“I think have proven over the last eight years that I don’t care about political optics – I care about right or wrong.” That’s how a defiant Governor Chris Christie defended his family outing on a New Jersey beach when public beaches were closed because of a legislative stalemate on a state budget.
Political optics isn’t about right or wrong. Political optics about how what you do looks to the outside world. In Christie’s case, lounging on an empty beach didn’t look good.
It doesn’t matter that Christie is near the end of his tenure as governor of New Jersey. It also doesn’t matter that the beach where he and his family lounged is connected to the governor’s residence or that the budget stalemate suddenly broke in time for public beaches to open on the Fourth of July. It simply didn’t look good, and no explanation could change that.
Social media predictably exploded with cutouts of Christie in his beach chair superimposed on famous movie beach scenes and in the Oval Office. It was the visual definition of bad optics.
Use of the term “optics” in connection with politics dates back to the 1970s. The ubiquitous “photo op” is a derivation of optics. The idea of a political photo op is to be shown doing something good or likable such as dedicating a new bridge or eating hot dogs with constituents at a Fourth of July celebration. You might call that good optics.
Bad optics is the opposite. Bad optics happen when a politician, business person or civic leader is captured in a photograph or video doing something that is stupid or unlikable. Like calling supporters of your political opponent “deplorables,” strapping your dog in a cage to the roof of your SUV or, as mayor of New York, being photographed eating pizza with a knife and fork.
Some may ridicule the notion of political optics as nothing more than an attempt to be “politically correct.” The best-known exponent of that view is the guy who tweeted a short video of himself taking down a man whose head was the CNN logo just outside a professional wrestling ring. This guy specializes in mocking political correctness as a way to distract attention and stir up his political base, even though it increasingly alienates almost everyone else.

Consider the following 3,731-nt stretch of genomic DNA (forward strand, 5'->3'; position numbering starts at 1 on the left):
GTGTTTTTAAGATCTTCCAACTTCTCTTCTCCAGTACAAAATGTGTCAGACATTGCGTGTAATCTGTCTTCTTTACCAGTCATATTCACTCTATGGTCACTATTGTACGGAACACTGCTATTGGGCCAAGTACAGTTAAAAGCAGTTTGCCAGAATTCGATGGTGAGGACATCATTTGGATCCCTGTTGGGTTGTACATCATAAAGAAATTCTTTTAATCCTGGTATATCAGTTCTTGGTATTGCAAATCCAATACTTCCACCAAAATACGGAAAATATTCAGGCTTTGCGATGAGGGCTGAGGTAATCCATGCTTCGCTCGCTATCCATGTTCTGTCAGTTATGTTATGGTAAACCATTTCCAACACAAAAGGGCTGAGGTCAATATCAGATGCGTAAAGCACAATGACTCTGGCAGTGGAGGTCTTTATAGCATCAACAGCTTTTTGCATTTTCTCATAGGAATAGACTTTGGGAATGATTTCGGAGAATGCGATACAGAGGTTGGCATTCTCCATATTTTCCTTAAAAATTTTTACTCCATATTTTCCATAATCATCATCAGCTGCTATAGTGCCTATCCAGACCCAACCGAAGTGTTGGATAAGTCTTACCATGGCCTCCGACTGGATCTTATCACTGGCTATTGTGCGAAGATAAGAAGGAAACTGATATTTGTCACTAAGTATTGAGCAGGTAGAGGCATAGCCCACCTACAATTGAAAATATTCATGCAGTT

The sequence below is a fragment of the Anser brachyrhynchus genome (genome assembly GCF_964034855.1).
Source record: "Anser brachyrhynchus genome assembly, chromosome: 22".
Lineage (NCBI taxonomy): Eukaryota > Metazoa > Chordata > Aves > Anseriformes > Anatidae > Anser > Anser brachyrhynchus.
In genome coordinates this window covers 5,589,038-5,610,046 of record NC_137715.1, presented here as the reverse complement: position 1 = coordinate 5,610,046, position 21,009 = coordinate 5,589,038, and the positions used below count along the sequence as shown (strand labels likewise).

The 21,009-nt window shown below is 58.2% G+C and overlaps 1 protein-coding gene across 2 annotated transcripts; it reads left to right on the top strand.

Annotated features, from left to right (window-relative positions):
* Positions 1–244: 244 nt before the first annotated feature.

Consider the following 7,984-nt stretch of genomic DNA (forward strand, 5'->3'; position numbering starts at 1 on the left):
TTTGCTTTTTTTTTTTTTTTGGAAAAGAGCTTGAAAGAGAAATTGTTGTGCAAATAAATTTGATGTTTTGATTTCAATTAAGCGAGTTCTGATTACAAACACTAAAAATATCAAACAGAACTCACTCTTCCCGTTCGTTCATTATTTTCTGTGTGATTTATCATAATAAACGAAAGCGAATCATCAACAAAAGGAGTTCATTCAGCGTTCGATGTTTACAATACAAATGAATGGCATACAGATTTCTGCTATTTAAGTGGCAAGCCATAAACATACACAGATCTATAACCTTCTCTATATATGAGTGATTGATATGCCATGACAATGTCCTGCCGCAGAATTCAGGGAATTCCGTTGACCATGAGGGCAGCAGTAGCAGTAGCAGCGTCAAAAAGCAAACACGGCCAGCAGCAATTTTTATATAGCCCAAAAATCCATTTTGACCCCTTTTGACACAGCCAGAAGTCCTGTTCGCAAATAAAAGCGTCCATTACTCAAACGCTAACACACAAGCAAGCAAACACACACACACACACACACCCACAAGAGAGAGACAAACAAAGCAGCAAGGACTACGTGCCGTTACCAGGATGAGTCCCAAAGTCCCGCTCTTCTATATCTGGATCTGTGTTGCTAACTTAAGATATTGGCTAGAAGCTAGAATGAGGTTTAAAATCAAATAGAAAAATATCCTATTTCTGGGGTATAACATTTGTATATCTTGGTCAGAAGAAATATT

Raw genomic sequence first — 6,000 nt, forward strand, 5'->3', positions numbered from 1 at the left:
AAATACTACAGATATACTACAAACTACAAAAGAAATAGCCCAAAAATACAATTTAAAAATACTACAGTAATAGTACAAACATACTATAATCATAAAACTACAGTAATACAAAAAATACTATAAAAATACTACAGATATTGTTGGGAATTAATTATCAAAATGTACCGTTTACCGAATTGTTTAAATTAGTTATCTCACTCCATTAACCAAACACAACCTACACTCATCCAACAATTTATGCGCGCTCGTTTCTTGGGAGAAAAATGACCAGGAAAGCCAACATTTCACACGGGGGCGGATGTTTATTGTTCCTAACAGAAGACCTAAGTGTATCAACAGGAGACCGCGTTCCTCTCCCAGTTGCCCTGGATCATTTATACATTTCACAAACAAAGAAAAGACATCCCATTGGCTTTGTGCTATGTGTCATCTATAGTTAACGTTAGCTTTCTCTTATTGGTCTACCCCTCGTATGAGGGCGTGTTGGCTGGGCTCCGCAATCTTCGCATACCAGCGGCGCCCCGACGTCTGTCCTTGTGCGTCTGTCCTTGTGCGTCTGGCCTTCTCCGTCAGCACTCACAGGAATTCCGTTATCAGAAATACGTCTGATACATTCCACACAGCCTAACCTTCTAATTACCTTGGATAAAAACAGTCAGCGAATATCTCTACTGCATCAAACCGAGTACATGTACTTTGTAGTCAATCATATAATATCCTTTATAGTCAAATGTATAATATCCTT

You don’t have to be a president or governor to generate bad optics. In a former time before smartphones and social media, an event that may have caused a mild reaction by eyewitnesses can turn into a viral sensation that is embarrassing and unrelenting as it spreads through social networks.
There is no fool-proof way to avoid bad optics. But just as photo ops take careful planning to execute successfully, the same amount of care and forethought needs to be exercised to sniff out situations that could turn into bad optics. Politicians have staff to advise them. The rest of us have to depend on coworkers, friends and family members. If you don’t trust your own judgment, which is wise, ask those around you if something will look bad and could dent your reputation.
The late William Safire, a columnist and political speechwriter, deplored the use of the word “optics” in a political context. He and others said symbolism has its place, but so does underlying reality, and the two are not the same thing. True. But here is another reality – people are more likely to see the symbolism of an event than encounter the reality of it. Only foolish people believe symbolism doesn’t matter. When we lay wreaths on the graves of fallen warriors on Memorial Day, we show respect. When the governor of New Jersey takes his family to the beach when other residents are barred from doing the same, he displays disrespect. That is the reality of bad optics.